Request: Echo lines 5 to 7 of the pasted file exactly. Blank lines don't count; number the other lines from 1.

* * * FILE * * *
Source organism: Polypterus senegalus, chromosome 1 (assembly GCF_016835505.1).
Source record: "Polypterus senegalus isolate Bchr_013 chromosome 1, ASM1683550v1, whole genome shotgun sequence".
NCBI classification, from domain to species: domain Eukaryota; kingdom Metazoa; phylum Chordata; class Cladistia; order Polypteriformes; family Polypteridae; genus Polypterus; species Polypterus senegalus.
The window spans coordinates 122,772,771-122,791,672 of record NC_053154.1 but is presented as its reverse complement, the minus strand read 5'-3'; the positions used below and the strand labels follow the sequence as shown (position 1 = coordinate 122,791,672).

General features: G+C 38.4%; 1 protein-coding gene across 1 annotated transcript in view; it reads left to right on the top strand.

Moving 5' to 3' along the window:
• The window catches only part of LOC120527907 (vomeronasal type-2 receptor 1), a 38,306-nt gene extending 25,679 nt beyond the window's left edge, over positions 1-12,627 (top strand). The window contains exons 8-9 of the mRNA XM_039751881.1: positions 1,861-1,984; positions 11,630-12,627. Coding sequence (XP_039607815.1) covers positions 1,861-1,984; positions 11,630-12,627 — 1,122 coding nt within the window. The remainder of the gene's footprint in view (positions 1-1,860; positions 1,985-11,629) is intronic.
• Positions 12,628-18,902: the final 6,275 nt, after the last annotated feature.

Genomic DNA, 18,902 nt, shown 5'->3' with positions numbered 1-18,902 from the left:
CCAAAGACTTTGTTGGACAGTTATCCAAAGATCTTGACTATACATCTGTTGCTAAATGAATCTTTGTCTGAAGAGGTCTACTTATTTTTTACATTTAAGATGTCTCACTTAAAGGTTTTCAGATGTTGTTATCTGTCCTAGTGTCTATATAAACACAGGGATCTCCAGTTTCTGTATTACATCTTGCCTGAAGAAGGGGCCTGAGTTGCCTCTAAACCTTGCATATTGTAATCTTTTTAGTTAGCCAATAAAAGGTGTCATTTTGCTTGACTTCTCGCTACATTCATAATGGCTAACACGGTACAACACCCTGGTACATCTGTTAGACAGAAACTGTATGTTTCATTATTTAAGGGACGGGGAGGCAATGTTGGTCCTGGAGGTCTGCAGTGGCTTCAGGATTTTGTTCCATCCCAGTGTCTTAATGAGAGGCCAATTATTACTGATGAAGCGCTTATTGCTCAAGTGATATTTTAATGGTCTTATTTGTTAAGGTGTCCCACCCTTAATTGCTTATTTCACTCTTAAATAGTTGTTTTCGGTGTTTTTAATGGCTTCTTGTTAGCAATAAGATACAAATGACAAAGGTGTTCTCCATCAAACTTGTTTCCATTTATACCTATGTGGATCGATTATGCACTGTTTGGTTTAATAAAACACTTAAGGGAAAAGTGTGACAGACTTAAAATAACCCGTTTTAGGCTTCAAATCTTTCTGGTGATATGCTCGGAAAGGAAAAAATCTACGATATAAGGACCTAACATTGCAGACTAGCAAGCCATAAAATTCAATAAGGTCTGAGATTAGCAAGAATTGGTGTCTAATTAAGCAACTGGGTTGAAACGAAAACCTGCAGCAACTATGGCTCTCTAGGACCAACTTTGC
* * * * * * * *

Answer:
General features: G+C 38.4%; 1 protein-coding gene across 1 annotated transcript in view; it reads left to right on the top strand.

Moving 5' to 3' along the window:
• The window catches only part of LOC120527907 (vomeronasal type-2 receptor 1), a 38,306-nt gene extending 25,679 nt beyond the window's left edge, over positions 1-12,627 (top strand). The window contains exons 8-9 of the mRNA XM_039751881.1: positions 1,861-1,984; positions 11,630-12,627. Coding sequence (XP_039607815.1) covers positions 1,861-1,984; positions 11,630-12,627 — 1,122 coding nt within the window. The remainder of the gene's footprint in view (positions 1-1,860; positions 1,985-11,629) is intronic.